Endocrine Abstracts (2015) 38 OC4.6 | DOI: 10.1530/endoabs.38.OC4.6

Cardiac fibrosis and the balance between glucocorticoid and mineralocorticoid receptors signalling

Rachel Richardson1,2, Emma Batchen1, Rowan Darroch1, Kathleen Scullion1, Ewa Rog-Zielinska1,3, Christopher Kenyon1, Gillian Gray1 & Karen Chapman1


1University of Edinburgh, Edinburgh, UK; 2Newcastle University, Newcastle, UK; 3Imperial College London, London, UK.


Specific variations in the human glucocorticoid receptor (GR) gene associate with increased cardiovascular disease risk. GR signalling is essential for cardiac maturation in utero and adult mice with cardiomyocyte and vascular smooth muscle deletion of GR (SMGRKO mice) have cardiac hypertrophy, fibrosis and impaired function. Intriguingly, levels of left ventricle (LV) mRNA encoding the mineralocorticoid receptor (MR), which is pro-fibrotic in heart, rise postnatally in SMGRKO mice in parallel with the development of cardiac fibrosis. Here, the benefit of MR antagonism in limiting cardiac fibrosis was assessed in SMGRKO mice.

SMGRKO mice (generated via SM22α-Cre mediated deletion of GR) and control (Cre−) littermates were treated from birth with vehicle or 20 mg/kg per day spironolactone, an MR antagonist, administered in the drinking water to lactating dams until weaning then to offspring (n=10–13/group). At 8 weeks of age, hearts were collected for histology and mRNA profiling. Data were analysed by two-way ANOVA with Tukey’s multiple comparisons test.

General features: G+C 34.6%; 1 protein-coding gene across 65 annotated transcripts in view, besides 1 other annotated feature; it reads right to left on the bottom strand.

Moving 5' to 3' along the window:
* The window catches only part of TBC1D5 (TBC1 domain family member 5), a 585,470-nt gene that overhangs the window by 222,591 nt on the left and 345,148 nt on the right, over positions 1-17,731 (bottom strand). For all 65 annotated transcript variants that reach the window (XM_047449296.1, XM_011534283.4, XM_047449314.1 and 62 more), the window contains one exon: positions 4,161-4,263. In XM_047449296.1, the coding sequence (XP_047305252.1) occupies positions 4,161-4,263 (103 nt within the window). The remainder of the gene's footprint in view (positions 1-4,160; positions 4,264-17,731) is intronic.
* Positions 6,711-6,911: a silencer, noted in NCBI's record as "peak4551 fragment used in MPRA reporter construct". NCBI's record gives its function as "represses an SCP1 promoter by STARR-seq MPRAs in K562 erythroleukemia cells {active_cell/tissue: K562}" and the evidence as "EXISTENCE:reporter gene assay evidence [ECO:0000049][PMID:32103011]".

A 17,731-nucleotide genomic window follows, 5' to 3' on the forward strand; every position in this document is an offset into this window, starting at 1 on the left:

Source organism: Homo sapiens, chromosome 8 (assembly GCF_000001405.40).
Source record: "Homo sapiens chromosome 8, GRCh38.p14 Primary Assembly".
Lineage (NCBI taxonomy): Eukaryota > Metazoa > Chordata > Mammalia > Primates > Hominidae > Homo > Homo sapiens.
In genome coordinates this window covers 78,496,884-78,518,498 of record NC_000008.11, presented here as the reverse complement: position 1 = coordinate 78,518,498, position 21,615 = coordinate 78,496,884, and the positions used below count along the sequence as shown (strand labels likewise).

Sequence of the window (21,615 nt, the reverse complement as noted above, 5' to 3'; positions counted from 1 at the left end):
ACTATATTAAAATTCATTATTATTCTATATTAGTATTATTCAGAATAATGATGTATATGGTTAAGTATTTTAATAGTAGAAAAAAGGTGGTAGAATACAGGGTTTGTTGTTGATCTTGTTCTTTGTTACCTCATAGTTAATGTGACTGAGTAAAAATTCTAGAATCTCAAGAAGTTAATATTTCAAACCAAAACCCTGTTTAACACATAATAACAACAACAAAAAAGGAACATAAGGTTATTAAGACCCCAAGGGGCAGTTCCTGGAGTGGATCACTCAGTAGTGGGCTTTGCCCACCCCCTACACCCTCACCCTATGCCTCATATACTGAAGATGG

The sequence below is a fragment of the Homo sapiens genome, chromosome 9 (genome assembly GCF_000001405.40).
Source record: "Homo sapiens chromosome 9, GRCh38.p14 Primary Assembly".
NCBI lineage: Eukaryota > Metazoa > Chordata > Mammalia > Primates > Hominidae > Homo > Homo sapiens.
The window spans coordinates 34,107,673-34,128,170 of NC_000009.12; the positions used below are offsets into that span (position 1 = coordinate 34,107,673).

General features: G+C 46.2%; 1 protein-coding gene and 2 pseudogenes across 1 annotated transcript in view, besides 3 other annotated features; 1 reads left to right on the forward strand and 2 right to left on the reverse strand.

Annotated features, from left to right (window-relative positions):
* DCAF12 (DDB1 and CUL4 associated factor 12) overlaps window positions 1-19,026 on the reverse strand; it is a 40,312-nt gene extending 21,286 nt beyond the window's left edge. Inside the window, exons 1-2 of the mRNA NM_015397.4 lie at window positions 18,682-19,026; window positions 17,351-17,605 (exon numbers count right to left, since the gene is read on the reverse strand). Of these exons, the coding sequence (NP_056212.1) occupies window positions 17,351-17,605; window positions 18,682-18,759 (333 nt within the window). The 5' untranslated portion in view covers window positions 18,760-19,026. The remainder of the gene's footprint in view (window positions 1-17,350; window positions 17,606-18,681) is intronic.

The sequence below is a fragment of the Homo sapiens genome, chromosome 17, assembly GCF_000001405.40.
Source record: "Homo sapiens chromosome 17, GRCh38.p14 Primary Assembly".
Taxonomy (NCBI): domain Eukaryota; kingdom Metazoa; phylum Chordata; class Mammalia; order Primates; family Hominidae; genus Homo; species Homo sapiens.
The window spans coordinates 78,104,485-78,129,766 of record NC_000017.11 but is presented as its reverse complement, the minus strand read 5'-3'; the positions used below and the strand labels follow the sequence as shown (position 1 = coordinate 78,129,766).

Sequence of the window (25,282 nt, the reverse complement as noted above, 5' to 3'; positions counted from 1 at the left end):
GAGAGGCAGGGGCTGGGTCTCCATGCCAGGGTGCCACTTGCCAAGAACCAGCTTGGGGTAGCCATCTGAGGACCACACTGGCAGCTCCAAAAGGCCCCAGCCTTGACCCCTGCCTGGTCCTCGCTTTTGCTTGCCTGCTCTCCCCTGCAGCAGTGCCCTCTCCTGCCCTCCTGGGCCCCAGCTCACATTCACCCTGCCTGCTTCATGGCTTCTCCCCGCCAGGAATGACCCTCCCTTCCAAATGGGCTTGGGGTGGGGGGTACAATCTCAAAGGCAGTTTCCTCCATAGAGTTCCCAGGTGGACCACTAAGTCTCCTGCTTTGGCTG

Heart weight in male SMGRKO mice was higher than controls irrespective of spironolactone treatment (P<0.01). Interestingly, spironolactone modestly reduced heart weight in both genotypes (P<0.05).

PicroSirius Red staining showed greater collagen levels in LV of SMGRKO mice (P<0.001); spironolactone treatment reduced the magnitude of this genotypic difference. Although spironolactone did not prevent the increase in LV levels of mRNA encoding MR or profibrotic factors (connective tissue growth factor, collagen1α2 and collagen3α1) in SMGRKO mice, it did attenuate collagen1α2 mRNA increases (P<0.05).

In conclusion, the modulatory effects of spironolactone on pro-fibrotic signalling suggest that elevated MR contributes to the pro-fibrotic cardiac phenotype discovered in SMGRKO mice. Consequently, MR antagonism may benefit individuals with particular variants of the GR gene. Spironolactone effects on heart weight indicate a role for MR in early life cardiac growth and SMGRKO mice are, potentially, a useful new model to investigate MR-dependent cardiac fibrosis.

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